By Ashley Festa

UIW will soon install a barber pole at the Gorman Business and Education Center. Metaphorically speaking, of course.

“When you see a barber pole, you know where you are,” said Dr. Forrest Aven, dean of the H-E-B School of Business and Administration (HEBSBA), who started the position in July. “When you see a stock ticker, you know exactly where you are.”

The new ticker will establish an iconic landmark for the finance lab and trading room, which is in the final planning stages for the HEBSBA.

The stock ticker is only one of the exciting features of the new lab, which has been a hot topic among business faculty for a few years and soon will become reality for more than 600 undergraduates and more than 200 graduate business students. The lab will provide students with real world, hands-on training, making them more competitive in the job market after graduation.

By spring, Aven expects construction to be underway, with a functional lab complete by Fall 2014. Because the Gorman Building will need a technology update, Aven anticipates a $100,000 price tag for the new lab. Despite the initial sticker shock, Aven believes donors will be eager to help fund the project once they learn the many ways students will benefit from the lab.

For example, finance students will be able to add a new accomplishment to their résumé: investment fund management.

Already, business students have the opportunity to create a portfolio and trade stocks. “But they’re only creating it on paper,” said Dr. Alicia Rodriguez de Rubio, assistant professor of finance and director of the financial planning program.

Because the experience is simulated – “it’s basically Monopoly money” – students are less invested in the outcome of their decisions, Rodriguez de Rubio said.

Business faculty hope to change that perspective with the creation of a student-managed investment fund, which will use real dollars and generate real profits and losses. Aven hopes to procure $20,000 for the student fund in an effort to spark finance majors’ enthusiasm and motivate them to do their best work. To show their dedication to the project, faculty will be able to contribute to the fund through the Employee Campaign.

With the added pressure of using real money, students hope to keep their investments in the black. Profits likely will be reinvested in the beginning, though later as the fund grows, its possible earnings could be used to subsidize other HEBSBA programs.


(Pictured L-R) Dr. Jose Moreno, Dr. Alicia Rodriguez de Rubio, and Dr. Philip Gibson stand in one of the Gorman Building classrooms that may be converted into a finance lab. Moreno, Rodriguez de Rubio, and Gibson will play a significant role in the lab’s design and development.

With the students’ increased responsibility, they will also have increased capability. “We’ll have more robust databases so students can do their research, instead of using Yahoo! and Google to find information,” Rodriguez de Rubio said.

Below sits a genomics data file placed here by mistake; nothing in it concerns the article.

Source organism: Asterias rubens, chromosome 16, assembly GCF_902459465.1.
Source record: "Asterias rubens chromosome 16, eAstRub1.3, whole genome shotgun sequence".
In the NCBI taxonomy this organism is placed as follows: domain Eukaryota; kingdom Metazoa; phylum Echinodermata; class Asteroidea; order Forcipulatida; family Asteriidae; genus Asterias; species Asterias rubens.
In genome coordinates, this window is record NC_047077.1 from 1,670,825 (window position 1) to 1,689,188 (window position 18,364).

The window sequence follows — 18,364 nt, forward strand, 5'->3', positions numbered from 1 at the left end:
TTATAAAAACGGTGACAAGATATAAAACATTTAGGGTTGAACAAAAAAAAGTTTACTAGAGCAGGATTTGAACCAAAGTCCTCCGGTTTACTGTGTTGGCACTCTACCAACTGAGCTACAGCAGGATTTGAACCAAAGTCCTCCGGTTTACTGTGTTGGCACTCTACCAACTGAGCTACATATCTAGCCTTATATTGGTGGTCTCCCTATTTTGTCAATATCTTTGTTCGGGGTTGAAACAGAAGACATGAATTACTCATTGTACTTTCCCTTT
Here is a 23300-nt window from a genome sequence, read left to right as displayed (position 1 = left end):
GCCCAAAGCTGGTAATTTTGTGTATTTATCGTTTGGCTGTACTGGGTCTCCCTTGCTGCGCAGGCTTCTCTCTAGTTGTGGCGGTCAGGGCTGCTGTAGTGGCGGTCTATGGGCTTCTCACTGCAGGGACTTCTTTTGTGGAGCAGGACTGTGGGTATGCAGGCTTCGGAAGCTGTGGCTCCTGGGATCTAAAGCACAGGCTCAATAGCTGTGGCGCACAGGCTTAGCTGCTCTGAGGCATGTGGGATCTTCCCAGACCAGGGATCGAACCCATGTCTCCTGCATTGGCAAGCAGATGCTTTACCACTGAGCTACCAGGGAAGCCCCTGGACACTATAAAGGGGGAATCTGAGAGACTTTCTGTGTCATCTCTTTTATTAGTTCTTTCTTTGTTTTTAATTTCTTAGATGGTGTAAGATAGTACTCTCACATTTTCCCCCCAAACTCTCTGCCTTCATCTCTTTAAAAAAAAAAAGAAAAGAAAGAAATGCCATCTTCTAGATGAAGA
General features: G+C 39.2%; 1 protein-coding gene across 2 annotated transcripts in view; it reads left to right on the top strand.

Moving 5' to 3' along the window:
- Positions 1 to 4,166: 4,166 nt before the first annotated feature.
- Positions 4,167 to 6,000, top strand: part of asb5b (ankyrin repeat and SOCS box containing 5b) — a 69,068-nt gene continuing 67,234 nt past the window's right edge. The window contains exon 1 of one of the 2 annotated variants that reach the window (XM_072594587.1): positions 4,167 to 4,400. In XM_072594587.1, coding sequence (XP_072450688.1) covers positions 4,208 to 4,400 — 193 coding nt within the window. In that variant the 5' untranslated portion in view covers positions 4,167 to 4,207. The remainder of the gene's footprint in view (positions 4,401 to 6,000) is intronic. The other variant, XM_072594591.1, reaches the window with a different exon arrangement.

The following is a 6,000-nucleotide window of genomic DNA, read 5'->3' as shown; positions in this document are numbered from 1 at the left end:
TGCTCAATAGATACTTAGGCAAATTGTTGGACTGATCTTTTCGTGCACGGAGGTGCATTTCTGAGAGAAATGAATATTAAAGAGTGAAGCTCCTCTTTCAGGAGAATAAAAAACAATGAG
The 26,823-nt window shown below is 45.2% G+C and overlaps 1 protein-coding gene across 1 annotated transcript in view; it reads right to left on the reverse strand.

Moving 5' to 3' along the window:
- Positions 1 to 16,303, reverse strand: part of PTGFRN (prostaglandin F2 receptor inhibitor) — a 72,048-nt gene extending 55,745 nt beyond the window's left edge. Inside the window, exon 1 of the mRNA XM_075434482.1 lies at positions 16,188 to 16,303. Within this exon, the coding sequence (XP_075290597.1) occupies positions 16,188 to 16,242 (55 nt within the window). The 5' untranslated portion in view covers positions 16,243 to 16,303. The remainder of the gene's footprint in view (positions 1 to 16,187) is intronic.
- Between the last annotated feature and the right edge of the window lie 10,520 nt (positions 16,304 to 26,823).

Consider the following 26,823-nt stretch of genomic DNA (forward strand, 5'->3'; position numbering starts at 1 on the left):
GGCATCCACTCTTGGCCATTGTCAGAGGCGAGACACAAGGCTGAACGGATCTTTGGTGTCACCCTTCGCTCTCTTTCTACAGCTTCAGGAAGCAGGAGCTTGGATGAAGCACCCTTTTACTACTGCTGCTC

The new software, which Aven says will allow students access to in-depth company insights not available to the general public, will cost about $30,000 a year and be comparable to what’s used by financial institutions and businesses. Having experience with applicable software and technology will give students a leg up in the job market, especially because they can hit the ground running as a new hire, minimizing time and training expenses for their employer.

Though the software will provide up-to-date information, students will not make trades on the fly. “Students manage the account, and they’ll research and make recommendations to a group or team leader or the professor,” said Dr. Philip Gibson, assistant professor of finance. “Based on that information, they’ll make trades. It’s a controlled environment.”

It’s also an environment for students to discover and master other skills needed for a successful career in finance. For example, students must hone their presentation skills to state the case for their recommendations. Not every trade proposal will be accepted, so students must present solid research to support their conclusions.

“We’ll put them in a professional environment and pull them out of their comfort zones and hopefully raise their game,” Aven said. “Students will have 24/7 access to necessary financial information to better understand their profession.”

Not only will the finance lab and training room raise the students’ game, but also that of the HEBSBA. As UIW graduates become more competitive in the job market, Incarnate Word becomes a more desirable university for prospective students.

The finance lab is the perfect complement to the UIW business school’s already growing finance program, said Dr. Jose Moreno, MBA director and associate professor of finance and banking. This year, faculty developed the finance concentration for the MBA program, and students began taking courses this fall. In 2010, the finance faculty developed the BBA in finance with emphasis in financial planning.

“The finance lab fits perfectly in this effort to improve the learning process of our students and the quality of our graduates,” Moreno said, “because they will have access to a real work experience in this area.”